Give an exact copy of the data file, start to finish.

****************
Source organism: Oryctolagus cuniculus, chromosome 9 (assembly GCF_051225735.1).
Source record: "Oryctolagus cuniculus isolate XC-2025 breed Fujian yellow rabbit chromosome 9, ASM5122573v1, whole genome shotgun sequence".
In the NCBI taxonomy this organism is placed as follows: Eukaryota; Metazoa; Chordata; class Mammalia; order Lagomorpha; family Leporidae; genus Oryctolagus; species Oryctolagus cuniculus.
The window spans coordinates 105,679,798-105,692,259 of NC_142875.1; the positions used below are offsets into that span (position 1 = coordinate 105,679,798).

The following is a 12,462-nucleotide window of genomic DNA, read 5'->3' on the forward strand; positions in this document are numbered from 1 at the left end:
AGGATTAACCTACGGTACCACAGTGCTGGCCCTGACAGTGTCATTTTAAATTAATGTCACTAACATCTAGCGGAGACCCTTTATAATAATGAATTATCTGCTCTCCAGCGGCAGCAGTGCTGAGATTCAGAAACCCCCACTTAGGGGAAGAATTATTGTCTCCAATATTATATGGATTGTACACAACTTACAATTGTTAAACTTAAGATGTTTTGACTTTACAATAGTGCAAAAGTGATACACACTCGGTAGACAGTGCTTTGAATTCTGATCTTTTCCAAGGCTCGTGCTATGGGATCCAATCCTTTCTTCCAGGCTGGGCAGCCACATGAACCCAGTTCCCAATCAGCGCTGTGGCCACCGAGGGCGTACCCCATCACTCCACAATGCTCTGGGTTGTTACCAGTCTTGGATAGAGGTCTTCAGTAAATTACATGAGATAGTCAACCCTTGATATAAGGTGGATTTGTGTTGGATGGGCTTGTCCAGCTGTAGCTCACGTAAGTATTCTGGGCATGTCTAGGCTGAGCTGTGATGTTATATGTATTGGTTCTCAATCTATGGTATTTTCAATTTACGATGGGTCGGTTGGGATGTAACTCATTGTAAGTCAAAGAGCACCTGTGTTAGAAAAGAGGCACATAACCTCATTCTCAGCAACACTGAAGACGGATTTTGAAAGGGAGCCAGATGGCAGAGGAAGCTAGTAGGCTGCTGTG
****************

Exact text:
Source organism: Oryctolagus cuniculus, chromosome 9 (assembly GCF_051225735.1).
Source record: "Oryctolagus cuniculus isolate XC-2025 breed Fujian yellow rabbit chromosome 9, ASM5122573v1, whole genome shotgun sequence".
In the NCBI taxonomy this organism is placed as follows: Eukaryota; Metazoa; Chordata; class Mammalia; order Lagomorpha; family Leporidae; genus Oryctolagus; species Oryctolagus cuniculus.
The window spans coordinates 105,679,798-105,692,259 of NC_142875.1; the positions used below are offsets into that span (position 1 = coordinate 105,679,798).

The following is a 12,462-nucleotide window of genomic DNA, read 5'->3' on the forward strand; positions in this document are numbered from 1 at the left end:
AGGATTAACCTACGGTACCACAGTGCTGGCCCTGACAGTGTCATTTTAAATTAATGTCACTAACATCTAGCGGAGACCCTTTATAATAATGAATTATCTGCTCTCCAGCGGCAGCAGTGCTGAGATTCAGAAACCCCCACTTAGGGGAAGAATTATTGTCTCCAATATTATATGGATTGTACACAACTTACAATTGTTAAACTTAAGATGTTTTGACTTTACAATAGTGCAAAAGTGATACACACTCGGTAGACAGTGCTTTGAATTCTGATCTTTTCCAAGGCTCGTGCTATGGGATCCAATCCTTTCTTCCAGGCTGGGCAGCCACATGAACCCAGTTCCCAATCAGCGCTGTGGCCACCGAGGGCGTACCCCATCACTCCACAATGCTCTGGGTTGTTACCAGTCTTGGATAGAGGTCTTCAGTAAATTACATGAGATAGTCAACCCTTGATATAAGGTGGATTTGTGTTGGATGGGCTTGTCCAGCTGTAGCTCACGTAAGTATTCTGGGCATGTCTAGGCTGAGCTGTGATGTTATATGTATTGGTTCTCAATCTATGGTATTTTCAATTTACGATGGGTCGGTTGGGATGTAACTCATTGTAAGTCAAAGAGCACCTGTGTTAGAAAAGAGGCACATAACCTCATTCTCAGCAACACTGAAGACGGATTTTGAAAGGGAGCCAGATGGCAGAGGAAGCTAGTAGGCTGCTGTG